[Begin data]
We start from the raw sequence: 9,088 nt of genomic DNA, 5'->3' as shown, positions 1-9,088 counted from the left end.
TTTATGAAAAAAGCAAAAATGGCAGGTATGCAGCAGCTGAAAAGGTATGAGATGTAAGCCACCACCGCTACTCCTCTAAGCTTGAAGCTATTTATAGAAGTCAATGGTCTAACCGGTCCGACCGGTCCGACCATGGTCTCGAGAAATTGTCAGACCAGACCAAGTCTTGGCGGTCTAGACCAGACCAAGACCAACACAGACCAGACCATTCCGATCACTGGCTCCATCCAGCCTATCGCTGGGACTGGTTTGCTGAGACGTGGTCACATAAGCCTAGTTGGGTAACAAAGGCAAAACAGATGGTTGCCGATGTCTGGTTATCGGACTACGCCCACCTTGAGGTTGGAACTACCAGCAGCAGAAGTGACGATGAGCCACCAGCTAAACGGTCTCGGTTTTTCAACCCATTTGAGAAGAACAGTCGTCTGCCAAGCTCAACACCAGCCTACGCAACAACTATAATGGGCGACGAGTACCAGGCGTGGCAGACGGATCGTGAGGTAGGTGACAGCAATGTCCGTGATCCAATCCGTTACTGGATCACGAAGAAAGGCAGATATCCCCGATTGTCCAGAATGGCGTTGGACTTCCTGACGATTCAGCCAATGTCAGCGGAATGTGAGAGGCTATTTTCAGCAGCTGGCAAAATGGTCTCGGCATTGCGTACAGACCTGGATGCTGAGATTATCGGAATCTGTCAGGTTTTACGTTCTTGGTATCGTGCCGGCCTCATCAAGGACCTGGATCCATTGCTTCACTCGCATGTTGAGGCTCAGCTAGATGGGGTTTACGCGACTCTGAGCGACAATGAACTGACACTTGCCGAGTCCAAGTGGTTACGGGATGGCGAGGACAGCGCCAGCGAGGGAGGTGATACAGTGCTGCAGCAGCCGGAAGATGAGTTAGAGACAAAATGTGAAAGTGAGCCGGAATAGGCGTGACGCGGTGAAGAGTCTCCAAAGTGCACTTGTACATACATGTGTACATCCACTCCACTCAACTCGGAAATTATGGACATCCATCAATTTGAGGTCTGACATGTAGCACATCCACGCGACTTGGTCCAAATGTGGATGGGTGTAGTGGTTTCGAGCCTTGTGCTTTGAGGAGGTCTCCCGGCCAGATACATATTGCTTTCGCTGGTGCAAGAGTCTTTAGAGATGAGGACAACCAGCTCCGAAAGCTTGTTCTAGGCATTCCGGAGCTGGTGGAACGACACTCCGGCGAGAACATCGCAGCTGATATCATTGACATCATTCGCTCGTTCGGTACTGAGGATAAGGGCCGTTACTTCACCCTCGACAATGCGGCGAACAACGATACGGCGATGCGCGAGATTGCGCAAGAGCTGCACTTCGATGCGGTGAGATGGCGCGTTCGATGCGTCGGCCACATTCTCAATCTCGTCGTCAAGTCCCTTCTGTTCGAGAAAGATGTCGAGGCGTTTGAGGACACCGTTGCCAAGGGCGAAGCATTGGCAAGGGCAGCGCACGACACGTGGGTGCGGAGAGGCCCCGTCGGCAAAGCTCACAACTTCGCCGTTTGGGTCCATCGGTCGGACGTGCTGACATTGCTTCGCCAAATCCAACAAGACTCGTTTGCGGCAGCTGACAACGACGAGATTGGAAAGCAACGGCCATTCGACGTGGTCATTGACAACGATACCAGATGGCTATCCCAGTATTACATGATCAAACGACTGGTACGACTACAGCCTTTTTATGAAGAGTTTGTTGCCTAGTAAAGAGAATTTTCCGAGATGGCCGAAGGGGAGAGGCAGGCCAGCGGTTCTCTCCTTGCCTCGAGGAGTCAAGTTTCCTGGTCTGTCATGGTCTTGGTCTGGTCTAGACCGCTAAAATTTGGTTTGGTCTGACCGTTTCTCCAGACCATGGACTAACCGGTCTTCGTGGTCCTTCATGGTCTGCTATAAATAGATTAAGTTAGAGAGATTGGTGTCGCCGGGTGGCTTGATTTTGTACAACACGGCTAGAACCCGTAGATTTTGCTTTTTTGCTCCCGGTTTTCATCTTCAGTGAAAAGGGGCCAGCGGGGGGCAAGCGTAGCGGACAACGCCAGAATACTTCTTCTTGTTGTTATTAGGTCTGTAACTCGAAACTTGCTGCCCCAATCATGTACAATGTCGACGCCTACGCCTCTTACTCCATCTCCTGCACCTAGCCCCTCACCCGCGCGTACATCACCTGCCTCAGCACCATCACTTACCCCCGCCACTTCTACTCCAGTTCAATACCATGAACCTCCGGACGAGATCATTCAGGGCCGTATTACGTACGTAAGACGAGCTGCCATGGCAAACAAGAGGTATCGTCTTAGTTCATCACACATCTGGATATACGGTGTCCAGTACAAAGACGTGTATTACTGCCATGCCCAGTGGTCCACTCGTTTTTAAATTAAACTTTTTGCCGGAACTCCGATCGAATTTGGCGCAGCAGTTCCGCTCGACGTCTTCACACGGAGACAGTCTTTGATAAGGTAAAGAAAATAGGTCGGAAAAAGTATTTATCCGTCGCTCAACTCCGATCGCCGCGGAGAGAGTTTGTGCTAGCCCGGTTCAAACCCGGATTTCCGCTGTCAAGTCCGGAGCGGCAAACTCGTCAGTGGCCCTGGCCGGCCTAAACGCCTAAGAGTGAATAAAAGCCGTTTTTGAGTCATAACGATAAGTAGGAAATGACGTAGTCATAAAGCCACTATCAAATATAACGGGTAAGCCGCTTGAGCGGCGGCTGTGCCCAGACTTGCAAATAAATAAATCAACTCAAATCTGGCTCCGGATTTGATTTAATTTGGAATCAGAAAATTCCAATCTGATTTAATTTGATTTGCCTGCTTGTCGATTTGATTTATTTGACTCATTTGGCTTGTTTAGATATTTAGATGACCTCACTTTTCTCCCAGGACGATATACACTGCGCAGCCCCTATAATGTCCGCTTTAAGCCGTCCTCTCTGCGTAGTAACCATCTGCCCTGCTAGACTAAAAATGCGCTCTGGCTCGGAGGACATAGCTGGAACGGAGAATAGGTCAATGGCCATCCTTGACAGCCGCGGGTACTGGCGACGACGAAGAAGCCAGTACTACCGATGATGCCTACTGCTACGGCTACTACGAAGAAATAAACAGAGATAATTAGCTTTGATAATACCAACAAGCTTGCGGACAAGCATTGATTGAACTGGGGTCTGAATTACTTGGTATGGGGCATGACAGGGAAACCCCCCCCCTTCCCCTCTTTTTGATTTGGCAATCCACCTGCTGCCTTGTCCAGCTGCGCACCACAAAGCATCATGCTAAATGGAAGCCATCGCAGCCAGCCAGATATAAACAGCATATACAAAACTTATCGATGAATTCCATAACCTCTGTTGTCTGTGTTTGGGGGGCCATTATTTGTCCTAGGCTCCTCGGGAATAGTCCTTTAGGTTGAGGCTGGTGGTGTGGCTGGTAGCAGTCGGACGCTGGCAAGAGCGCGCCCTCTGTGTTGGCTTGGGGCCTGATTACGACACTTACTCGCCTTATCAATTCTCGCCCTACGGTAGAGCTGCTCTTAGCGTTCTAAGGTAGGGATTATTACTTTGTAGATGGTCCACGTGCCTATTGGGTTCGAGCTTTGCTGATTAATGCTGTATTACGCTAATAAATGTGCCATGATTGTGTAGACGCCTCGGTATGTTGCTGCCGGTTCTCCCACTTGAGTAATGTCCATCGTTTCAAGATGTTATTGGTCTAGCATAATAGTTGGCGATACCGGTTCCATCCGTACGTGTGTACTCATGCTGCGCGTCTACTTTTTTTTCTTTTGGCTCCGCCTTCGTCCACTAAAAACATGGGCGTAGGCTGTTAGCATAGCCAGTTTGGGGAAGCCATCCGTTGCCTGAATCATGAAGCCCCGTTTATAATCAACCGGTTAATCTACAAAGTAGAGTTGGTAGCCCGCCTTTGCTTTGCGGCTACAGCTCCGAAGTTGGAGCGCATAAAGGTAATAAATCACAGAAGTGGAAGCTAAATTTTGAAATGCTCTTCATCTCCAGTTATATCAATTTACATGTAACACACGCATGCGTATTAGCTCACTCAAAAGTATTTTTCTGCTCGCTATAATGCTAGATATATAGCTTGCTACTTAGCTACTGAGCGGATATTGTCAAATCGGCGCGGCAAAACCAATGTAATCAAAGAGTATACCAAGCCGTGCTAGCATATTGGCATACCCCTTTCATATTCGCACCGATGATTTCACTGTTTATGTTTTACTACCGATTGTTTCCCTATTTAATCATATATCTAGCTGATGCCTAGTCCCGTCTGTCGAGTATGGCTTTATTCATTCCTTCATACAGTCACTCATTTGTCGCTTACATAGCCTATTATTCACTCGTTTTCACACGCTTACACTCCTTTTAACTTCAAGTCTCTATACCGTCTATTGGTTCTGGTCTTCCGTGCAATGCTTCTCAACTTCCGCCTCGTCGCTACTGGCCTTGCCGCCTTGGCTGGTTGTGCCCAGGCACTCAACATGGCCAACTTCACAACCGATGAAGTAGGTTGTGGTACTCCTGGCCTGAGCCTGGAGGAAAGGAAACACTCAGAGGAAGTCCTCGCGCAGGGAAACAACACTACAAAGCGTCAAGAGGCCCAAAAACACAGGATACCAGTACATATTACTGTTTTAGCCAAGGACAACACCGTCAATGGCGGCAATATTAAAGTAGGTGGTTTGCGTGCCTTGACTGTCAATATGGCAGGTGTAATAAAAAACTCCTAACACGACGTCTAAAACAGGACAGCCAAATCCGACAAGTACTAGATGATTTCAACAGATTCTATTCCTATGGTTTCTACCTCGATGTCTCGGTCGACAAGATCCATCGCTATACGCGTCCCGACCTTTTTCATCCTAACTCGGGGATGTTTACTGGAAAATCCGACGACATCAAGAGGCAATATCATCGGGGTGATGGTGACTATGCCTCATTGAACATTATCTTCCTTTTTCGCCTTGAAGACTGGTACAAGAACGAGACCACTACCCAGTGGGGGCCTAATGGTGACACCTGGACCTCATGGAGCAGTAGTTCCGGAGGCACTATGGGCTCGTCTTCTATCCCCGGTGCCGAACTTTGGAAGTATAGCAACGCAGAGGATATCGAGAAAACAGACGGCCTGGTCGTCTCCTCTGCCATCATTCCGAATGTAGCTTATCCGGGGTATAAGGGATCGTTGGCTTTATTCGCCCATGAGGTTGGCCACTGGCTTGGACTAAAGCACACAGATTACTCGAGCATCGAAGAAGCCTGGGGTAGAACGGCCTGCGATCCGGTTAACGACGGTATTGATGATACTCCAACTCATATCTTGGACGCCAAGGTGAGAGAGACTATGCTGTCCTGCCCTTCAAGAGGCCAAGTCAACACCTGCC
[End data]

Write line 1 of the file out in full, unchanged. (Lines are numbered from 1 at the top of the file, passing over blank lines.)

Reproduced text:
We start from the raw sequence: 9,088 nt of genomic DNA, 5'->3' as shown, positions 1-9,088 counted from the left end.